A moral dilemma is a situation in which what would seem to be necessary action contradicts the moral imperative it is designed or said to uphold. Case in point, DDT, about which Rachael Carson write in Silent Spring, was designed and used by the military to eradicate malaria causing insects in the South Pacific Islands. This was received as a great good--the saving of soldiers' lives--and the inventor, Paul Hermann Müller, was awarded a 1948 Nobel Prize. This same DDT, a full-spectrum insect killer, when used in the public domain, as opposed to military, killed insects, birds, plants and whole ecosystems and accumulated in the worldwide food chain and in human bodies, where it triggered cancers and genetic damage. This scenario represents a moral dilemma: What would seem a necessary action of agricutural pesticide control contradicts the moral imperative of saving lives, for which DDT was invented and which earned Müller a Nobel Prize.
Something designed to save human lives for the highest good of humanitarian service was, when used for crops and pestilence, destroying lives and ecological systems in wholesale quantities. The imperative questions that then arose were: Which has more value? Which is the greater good? This moral dilemma was resolved after much debate, research, loss of life and damage with the authority and backing of the United States government and other world governments by rightly defining the greater good and by disregarding the economic advantage gained from ignoring the dilemma. The dilemma was resolved by world governments banning the production and use of DDT--incidentally proving that morality can and must be legislated.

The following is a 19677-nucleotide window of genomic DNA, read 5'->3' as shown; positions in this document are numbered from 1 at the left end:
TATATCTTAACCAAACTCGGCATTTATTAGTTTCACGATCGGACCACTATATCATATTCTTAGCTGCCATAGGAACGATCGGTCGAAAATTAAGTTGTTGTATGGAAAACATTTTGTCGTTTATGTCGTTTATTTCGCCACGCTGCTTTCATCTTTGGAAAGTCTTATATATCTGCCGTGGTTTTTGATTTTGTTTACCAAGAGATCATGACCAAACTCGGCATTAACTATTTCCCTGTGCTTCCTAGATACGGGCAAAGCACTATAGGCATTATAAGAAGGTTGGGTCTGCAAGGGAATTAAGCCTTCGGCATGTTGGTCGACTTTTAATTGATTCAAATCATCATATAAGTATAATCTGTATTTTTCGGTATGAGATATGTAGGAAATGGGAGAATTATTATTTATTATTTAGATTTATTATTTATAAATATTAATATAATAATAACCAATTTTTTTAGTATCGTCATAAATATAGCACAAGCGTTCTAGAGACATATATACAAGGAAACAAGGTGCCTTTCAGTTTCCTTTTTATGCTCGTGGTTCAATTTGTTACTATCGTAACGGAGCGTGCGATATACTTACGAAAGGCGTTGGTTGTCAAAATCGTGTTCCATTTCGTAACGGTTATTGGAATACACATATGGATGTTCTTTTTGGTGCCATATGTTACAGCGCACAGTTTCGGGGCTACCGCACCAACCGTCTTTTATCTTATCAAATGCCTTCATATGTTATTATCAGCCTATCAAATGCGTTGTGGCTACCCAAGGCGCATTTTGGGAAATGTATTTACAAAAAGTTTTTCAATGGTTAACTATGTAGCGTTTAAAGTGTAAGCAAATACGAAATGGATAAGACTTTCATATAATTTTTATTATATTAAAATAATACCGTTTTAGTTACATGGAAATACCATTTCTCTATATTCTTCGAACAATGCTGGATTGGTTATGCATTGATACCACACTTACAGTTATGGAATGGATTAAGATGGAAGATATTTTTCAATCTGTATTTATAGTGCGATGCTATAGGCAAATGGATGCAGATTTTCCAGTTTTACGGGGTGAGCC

Today we face an extension of this dilemma. Phthalates, dioxins, formaldehydes, PCBs and other plasticizers, surfactants, detergents and other volatile organic compounds, which are found in foods, adhesives, carpets, counter tops, school desks, office furniture, make up, hair grooming products, synthetic perfumes, papers, clothing, sheets, the list is unending, are adding a chemical body burden to all people, even infants who ingest dioxins from foods handles by their mothers' fingers. These chemicals are being linked to obesity, Lupus, asthma, ADHD and other diseases. The present moral dilemma related to these chemicals is the same dilemma as Carson uncovered in Silent Spring and is most apparent in regard to recycled paper, which was meant to be a valued good to individuals and to the planet. Recycled paper has high concentrations of phthalates and dioxins because of the cleansing and purifying processes it goes through. Recycled paper, which has been rejected by industry leaders for use as an alternative "green" building material because of its unacceptably high toxic chemical content, is used to package our foods and these volatile organic compounds are not stable but transfer into our foods. Recycled papers make it clearly apparent what our present day chemical moral dilemma is.